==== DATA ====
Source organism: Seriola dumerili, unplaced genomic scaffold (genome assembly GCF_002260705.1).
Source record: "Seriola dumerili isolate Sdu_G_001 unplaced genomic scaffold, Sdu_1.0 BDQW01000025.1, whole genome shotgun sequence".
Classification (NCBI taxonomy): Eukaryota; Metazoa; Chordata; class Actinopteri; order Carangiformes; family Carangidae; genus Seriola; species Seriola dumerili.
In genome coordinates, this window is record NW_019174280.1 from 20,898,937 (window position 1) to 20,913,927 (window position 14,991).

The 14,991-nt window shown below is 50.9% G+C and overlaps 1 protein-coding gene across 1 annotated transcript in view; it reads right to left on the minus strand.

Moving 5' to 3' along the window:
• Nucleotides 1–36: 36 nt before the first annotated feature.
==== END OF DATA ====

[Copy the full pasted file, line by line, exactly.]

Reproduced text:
Source organism: Seriola dumerili, unplaced genomic scaffold (genome assembly GCF_002260705.1).
Source record: "Seriola dumerili isolate Sdu_G_001 unplaced genomic scaffold, Sdu_1.0 BDQW01000025.1, whole genome shotgun sequence".
Classification (NCBI taxonomy): Eukaryota; Metazoa; Chordata; class Actinopteri; order Carangiformes; family Carangidae; genus Seriola; species Seriola dumerili.
In genome coordinates, this window is record NW_019174280.1 from 20,898,937 (window position 1) to 20,913,927 (window position 14,991).

The 14,991-nt window shown below is 50.9% G+C and overlaps 1 protein-coding gene across 1 annotated transcript in view; it reads right to left on the minus strand.

Moving 5' to 3' along the window:
• Nucleotides 1–36: 36 nt before the first annotated feature.